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Contents. Foreword. How to get the most out of this book. Introduction. The illustrator as artist: Illustration as a discipline; The new wave of illustrators; Art school ethos; A demanding life; Case study - John Clementson; Try it yourself...; Questions in summary. The medium is the message: The power of the pencil; Material world; The use of odd media; Using photography; Mixing media; Using the computer; Case study - Tim Vyner; Try it yourself...; Questions in summary. From outcomes to outlets: The overview; Editorial illustration; Book publishing; Fashion illustration; Advertising illustration; Music industry illustration; Studio collaboration; Self-initiated illustration; Case study - Olivier Kugler; Try it yourself...; Questions in summary. Communicating ideas: Why ideas?; The briefing/ Investigating the subject matter; Gathering inspiration; Brainstorming; Explaining the visual; Case study - Damian Gascoigne; Try it yourself...; Questions in summary. Making it happen: Marketing the product and the art of self-promotion; Portfolios; Online presence; Avenues for self-promotion; Illustration agency representation; Presentation techniques; Case study - Ben Kelly; Try it yourself...; Questions in summary. Production: Essential kit; Studio set-up; Resources and references; Production tips; Legal tips; Case study - Howard Reed; Try it yourself...; Questions in summary. Contacts. Bibliography. Selected websites. Glossary. Index. Acknowledgements. Working with ethics.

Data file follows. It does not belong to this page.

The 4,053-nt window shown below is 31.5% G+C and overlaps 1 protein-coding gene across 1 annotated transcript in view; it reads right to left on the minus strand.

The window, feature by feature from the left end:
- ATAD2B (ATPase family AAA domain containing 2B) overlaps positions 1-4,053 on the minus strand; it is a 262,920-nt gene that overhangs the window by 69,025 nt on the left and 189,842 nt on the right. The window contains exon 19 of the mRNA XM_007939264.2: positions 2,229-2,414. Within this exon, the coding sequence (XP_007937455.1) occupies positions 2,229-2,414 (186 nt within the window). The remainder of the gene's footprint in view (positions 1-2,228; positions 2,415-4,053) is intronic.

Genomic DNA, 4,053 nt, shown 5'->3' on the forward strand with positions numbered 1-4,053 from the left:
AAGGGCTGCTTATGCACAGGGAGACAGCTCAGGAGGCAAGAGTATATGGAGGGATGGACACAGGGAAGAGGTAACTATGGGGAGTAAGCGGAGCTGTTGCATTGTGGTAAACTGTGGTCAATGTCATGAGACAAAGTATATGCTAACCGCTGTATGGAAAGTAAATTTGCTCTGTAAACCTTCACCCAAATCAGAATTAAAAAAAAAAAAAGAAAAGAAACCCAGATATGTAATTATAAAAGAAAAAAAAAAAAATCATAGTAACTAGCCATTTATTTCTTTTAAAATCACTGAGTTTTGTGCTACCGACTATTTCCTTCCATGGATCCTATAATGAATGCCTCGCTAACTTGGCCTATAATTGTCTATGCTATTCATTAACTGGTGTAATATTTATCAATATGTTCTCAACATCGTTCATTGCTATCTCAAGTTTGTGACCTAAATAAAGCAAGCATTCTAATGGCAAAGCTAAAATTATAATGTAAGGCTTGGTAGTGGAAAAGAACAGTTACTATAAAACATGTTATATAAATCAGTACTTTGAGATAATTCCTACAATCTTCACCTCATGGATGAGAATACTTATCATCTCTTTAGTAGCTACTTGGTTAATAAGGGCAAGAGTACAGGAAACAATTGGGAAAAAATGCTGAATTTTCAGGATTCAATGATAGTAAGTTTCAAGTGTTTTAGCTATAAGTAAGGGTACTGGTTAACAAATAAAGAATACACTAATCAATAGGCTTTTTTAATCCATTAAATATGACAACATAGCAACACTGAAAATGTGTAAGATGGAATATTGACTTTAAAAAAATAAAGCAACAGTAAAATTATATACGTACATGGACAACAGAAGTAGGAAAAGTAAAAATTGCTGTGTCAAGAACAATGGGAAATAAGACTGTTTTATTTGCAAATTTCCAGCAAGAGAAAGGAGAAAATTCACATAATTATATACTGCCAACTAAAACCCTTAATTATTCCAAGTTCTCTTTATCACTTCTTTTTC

A fresh introduction to the important elements of the discipline that takes the reader step-by-step through the key processes, themes and applications in illustration.
Lawrence Zeegen is an illustrator, educator and writer. He is currently Head of School for the School of Communication Design at Kingston University where he leads undergraduate and postgraduate courses in animation, film-making, graphic design, illustration and screen design for film and TV.
The book truly lives up to its title: It's all about the fundamentals, and it covers all the bases. It goes into depth about medium choices, different kinds of illustration (editorial, publishing, advertising, etc) and self-promotion ... great for a young student who might be thinking about getting into illustration, or perhaps someone who wants to start a new craft with a clear view of how the illustration industry operates. The book also poses questions to get you thinking, and exercises to get you creating. But I think the thing I like the best is the objectivity in which the material is presented. It's honest, sharing the ins and outs, ups and downs to everything it offers. It lets you make the call. * Penelope Dullaghan, Illustration Friday, 2012 *